The Little Digital Video Book/Chapter 3
By Michael Rubin
Prepared by Madelon Gruich
IT753 Instructional Applications of Interactive
The University of Southern Mississippi
Some important facts
Shooting a video is not making a
Editing will not occur “in-camera.”
Shooting to edit involves non-linear
Shooting to edit is gathering bits and
pieces of material (collecting video).
Final results will be a story, assembled
from video collections.
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Before you begin, ask
What’s going on here?
What in this scene interests me?
What little details would highlight the
What are my subjects seeing?
What personality traits of my
subjects can I show?
What would be another way to look
at this scene?
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Rubin’s 10 Rules of
1. Shoot to edit. Keep it simple.
2. Ad-lib it. Make “sketches” and shoot
3. You’re a one-person production
4. No equipment that you can’t carry in
5. Use existing light only.
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Rubin’s 10 Rules of Shooting
6. Shoot real moments, “small” moments.
(Ex. Popsicle dripping on child’s face.)
7. Don’t let your subject talk directly to the
8. Impose limits on your project.
9. Avoid in-camera effects.
10. Concentrate on static shots (use
moving objects minimally). Stop
moving; stop moving the camera; stop
moving your body; stop zooming in and
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How to Shoot
Take shots from a range of positions.
◦ Lying or standing
◦ Shooting up or shooting down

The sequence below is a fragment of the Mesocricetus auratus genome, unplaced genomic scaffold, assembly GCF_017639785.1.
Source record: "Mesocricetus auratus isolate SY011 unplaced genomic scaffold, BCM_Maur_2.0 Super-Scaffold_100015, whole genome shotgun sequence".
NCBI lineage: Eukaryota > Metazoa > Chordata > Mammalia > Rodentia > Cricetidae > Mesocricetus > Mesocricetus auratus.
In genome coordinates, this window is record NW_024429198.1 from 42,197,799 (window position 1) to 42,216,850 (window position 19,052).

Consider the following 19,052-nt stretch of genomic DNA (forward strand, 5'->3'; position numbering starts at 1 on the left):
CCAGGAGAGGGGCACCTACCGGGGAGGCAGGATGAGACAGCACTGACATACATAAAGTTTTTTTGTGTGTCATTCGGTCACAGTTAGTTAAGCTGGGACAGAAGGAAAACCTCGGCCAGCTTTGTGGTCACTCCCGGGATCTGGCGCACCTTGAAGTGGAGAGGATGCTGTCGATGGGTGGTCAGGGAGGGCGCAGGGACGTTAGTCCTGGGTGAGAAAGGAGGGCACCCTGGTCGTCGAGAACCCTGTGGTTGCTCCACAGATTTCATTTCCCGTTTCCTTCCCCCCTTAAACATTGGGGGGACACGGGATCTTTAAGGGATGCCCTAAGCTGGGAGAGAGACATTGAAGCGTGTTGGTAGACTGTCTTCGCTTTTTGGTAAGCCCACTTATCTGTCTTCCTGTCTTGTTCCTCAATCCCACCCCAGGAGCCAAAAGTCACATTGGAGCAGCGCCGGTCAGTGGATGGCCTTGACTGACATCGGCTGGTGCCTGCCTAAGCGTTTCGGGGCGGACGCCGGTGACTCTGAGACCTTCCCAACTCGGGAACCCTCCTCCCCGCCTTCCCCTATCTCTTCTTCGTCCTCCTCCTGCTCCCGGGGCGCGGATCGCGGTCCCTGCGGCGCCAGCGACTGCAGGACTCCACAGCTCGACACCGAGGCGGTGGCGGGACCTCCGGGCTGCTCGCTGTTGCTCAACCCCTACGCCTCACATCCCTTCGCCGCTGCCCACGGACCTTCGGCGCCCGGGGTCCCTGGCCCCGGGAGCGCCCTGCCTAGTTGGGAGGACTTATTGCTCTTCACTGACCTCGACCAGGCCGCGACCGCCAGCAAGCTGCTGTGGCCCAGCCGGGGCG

The closer the camera is to the body,
the more stable the image will be.
Patience is necessary for the good
shots. (It takes 7 seconds to start
shooting video from a camera that is
Consider zooming and scanning no
good – garbage.
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Images are edited to create a
Elements of structure include
◦ Beginning shots
◦ Middle shots: action or event
◦ Ending (closure) shots
Closure is last thing viewers see, so
make it a lasting impression.
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Cliché closures: turning out light,
waving goodbye, walking into the
sunset (still good).
Keep camera still and allow people to
enter and leave the frame—classic
way of closing a video.
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Camera Shots Vocabulary
Close up – CU
◦ Subject fills the screen
Wide shot – WS
◦ Subject is far away
Medium shot – MS
◦ Not too close; not too far away
Consumer camcorders have a powerful
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Face shots – It’s the eyes.
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The Medium Shot
Head and shoulders
Most shots are medium shots
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The Wide Shot
Provides context of the shoot
Takes longer to shoot
Balances out the close-ups
Allows viewers a break from close-ups
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Coverage – 6 elements
1. Establishing shots – beginning of
video usually to establish time (clock,
newspaper, TV clip, “voyeur” footage,
2. Cutaways - unlinked shots for